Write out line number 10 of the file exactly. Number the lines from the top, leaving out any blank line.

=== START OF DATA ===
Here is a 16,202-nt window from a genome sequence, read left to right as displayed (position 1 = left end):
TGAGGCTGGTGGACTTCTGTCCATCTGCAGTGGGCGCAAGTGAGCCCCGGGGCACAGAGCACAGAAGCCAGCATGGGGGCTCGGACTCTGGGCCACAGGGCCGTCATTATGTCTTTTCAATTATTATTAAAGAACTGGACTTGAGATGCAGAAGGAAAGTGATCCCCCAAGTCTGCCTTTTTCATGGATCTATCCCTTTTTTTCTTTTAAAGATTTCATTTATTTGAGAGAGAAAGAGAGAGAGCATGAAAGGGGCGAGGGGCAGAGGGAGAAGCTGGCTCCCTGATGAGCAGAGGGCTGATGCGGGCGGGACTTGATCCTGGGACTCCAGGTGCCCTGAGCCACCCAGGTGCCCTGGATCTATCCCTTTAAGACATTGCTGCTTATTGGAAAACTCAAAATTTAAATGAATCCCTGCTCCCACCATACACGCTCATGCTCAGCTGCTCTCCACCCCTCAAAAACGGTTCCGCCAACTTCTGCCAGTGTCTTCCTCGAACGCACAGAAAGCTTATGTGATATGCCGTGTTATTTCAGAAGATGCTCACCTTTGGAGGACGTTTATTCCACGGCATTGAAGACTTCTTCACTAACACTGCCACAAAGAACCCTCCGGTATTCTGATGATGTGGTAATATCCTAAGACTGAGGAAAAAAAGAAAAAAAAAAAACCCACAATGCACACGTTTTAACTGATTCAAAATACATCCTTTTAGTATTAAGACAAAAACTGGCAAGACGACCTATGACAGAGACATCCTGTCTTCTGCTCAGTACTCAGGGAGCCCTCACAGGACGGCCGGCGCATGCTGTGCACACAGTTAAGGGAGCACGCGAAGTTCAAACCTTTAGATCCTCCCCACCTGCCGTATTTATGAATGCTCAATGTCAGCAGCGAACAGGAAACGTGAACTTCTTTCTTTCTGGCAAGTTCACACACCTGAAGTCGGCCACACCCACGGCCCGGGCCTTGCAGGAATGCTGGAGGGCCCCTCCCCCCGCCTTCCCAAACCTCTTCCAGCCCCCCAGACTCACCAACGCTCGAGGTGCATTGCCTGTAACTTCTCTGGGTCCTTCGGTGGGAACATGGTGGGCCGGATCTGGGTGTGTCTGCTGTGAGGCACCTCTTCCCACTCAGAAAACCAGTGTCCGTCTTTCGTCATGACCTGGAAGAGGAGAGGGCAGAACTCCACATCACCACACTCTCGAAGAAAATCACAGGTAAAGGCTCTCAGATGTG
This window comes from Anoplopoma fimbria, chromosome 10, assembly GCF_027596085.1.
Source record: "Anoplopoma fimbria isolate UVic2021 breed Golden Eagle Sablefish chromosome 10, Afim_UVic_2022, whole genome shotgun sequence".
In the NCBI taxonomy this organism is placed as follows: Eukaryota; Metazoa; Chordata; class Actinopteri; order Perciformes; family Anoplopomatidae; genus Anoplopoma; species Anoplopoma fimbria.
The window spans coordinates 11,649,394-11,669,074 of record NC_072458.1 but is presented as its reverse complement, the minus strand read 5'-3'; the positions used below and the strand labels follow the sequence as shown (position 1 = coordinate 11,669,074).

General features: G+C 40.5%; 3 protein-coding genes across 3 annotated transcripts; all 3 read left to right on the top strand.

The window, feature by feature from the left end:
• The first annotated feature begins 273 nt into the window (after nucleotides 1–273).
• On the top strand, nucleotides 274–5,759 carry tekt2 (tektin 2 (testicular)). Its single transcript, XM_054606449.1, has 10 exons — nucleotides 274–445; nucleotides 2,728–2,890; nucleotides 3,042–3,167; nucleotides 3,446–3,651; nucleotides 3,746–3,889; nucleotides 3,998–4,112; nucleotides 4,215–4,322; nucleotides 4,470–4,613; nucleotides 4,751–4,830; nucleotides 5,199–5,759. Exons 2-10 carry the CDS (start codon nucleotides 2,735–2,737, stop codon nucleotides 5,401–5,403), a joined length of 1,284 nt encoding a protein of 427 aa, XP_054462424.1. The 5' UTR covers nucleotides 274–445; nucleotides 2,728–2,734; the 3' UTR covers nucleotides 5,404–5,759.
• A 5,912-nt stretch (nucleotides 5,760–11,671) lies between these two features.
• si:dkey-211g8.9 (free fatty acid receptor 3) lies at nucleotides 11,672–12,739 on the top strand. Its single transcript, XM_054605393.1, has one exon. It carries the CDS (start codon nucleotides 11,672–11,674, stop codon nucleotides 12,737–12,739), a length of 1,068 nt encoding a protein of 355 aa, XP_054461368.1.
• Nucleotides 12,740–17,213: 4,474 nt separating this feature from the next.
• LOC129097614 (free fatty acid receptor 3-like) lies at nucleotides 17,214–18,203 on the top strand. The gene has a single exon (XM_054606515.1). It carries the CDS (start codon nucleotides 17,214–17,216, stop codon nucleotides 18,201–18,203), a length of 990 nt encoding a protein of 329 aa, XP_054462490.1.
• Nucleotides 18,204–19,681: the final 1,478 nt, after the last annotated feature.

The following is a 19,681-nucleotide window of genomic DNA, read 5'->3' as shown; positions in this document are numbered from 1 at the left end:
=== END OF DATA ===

• On the top strand, nucleotides 274–5,759 carry tekt2 (tektin 2 (testicular)). Its single transcript, XM_054606449.1, has 10 exons — nucleotides 274–445; nucleotides 2,728–2,890; nucleotides 3,042–3,167; nucleotides 3,446–3,651; nucleotides 3,746–3,889; nucleotides 3,998–4,112; nucleotides 4,215–4,322; nucleotides 4,470–4,613; nucleotides 4,751–4,830; nucleotides 5,199–5,759. Exons 2-10 carry the CDS (start codon nucleotides 2,735–2,737, stop codon nucleotides 5,401–5,403), a joined length of 1,284 nt encoding a protein of 427 aa, XP_054462424.1. The 5' UTR covers nucleotides 274–445; nucleotides 2,728–2,734; the 3' UTR covers nucleotides 5,404–5,759.